Image: An artist’s impression of the ‘super-Earth’ HD 85512 b. Is it possible that a planet like this is warmer internally than the Earth, allowing life to form over a wider habitable zone? Credit: ESO/M. Kornmesser.


Widening the Habitable Zone

by PAUL GILSTER on DECEMBER 12, 2012

Finding a way to extend the classical habitable zone, where liquid water can exist on the surface of a planet, is a project of obvious astrobiological significance. Now a team of astronomers and geologists from Ohio State University is making the case that their sample of eight stars shows evidence for just such an extension. The stars in question, drawn from a dataset created by the High Accuracy Radial Velocity Planet Searcher spectrometer at the European Southern Observatory in Chile, were selected because they match up well with the Sun in terms of size, age and composition. Seven of the eight, however, show signs of much more thorium than found in our star.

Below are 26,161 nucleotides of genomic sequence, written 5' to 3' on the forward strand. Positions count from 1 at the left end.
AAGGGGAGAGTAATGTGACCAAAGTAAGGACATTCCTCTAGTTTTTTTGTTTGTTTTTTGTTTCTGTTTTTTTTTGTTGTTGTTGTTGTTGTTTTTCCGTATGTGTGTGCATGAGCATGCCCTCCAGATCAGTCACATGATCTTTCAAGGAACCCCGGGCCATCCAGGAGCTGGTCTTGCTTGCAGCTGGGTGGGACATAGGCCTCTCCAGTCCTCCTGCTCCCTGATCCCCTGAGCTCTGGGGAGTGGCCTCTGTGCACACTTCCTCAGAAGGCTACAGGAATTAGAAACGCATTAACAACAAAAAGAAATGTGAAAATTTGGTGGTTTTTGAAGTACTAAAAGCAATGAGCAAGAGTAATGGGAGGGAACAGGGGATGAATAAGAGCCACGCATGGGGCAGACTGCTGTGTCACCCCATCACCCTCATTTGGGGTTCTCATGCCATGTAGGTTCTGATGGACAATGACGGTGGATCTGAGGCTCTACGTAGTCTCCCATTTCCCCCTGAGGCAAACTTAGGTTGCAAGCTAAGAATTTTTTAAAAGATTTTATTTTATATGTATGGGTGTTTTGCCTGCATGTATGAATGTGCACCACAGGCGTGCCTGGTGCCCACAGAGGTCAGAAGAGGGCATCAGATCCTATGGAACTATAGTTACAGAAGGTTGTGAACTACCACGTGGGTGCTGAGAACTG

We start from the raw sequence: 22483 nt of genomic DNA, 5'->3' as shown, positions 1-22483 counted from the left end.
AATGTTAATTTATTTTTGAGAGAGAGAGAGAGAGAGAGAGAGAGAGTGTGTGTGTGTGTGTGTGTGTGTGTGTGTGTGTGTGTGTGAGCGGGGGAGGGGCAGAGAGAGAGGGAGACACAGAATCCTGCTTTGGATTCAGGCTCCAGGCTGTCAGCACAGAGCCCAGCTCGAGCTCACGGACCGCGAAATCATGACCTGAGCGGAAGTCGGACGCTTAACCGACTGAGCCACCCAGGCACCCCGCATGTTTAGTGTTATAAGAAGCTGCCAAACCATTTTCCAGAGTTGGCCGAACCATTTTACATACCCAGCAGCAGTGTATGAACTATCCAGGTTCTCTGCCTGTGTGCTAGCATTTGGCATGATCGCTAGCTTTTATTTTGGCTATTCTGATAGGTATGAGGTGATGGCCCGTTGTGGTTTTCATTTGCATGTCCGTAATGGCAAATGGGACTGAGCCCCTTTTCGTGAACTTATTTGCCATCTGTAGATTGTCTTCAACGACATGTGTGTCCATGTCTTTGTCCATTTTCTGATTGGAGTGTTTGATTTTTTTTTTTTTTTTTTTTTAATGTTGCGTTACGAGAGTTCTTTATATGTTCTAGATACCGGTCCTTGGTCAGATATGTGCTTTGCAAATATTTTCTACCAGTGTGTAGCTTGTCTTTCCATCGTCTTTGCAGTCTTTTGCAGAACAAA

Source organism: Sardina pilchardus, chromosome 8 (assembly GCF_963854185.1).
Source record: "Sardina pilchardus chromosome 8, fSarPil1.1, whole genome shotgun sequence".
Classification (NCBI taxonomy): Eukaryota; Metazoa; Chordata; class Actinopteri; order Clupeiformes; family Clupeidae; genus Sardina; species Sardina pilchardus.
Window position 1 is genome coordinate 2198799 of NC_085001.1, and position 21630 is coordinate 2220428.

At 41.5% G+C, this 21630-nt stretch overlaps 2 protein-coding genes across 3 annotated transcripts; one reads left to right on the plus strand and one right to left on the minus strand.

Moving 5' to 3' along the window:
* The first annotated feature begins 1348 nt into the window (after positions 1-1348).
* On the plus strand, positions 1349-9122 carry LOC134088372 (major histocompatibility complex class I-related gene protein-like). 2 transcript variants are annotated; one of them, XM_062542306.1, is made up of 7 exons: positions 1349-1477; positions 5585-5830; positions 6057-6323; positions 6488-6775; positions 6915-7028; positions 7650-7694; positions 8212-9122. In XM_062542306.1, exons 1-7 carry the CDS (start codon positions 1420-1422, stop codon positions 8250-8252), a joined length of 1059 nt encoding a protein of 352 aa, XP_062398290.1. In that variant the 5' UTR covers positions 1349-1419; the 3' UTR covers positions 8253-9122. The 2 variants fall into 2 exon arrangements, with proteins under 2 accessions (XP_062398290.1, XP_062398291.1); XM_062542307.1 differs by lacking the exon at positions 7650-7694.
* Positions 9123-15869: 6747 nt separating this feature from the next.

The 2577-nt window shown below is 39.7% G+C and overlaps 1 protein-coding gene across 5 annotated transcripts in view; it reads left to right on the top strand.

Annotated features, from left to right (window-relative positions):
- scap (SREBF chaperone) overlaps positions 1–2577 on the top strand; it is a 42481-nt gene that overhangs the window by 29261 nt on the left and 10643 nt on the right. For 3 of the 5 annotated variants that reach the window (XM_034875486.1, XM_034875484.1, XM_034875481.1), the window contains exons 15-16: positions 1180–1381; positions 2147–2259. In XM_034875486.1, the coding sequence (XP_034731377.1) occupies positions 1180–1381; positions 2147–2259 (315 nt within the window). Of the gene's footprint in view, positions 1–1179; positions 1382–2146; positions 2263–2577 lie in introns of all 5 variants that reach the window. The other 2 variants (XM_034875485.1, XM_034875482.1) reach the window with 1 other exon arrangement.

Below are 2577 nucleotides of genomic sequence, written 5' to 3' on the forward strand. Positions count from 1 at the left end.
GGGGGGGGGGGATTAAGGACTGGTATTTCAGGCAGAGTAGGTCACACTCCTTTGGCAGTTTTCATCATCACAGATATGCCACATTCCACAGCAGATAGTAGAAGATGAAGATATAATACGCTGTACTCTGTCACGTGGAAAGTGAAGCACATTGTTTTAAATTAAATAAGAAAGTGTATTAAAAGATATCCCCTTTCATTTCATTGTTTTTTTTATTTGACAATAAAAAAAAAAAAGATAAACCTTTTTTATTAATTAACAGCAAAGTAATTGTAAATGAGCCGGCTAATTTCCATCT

It’s an interesting result, as seen in this Ohio State news release. The slow radioactive decay of elements like thorium, potassium and uranium, all found in the Earth’s mantle, helps to heat the planet. These are elements present at planetary formation and, according to Ohio State’s Wendy Panero, they are involved in producing enough heat to drive plate tectonics, which some believe to be a factor in maintaining our planet’s oceans. All this is in addition to the sources of heat convection found in the Earth’s core, which play a comparable role in crustal movement.

Read more: Widening the Habitable Zone — Centauri Dreams.

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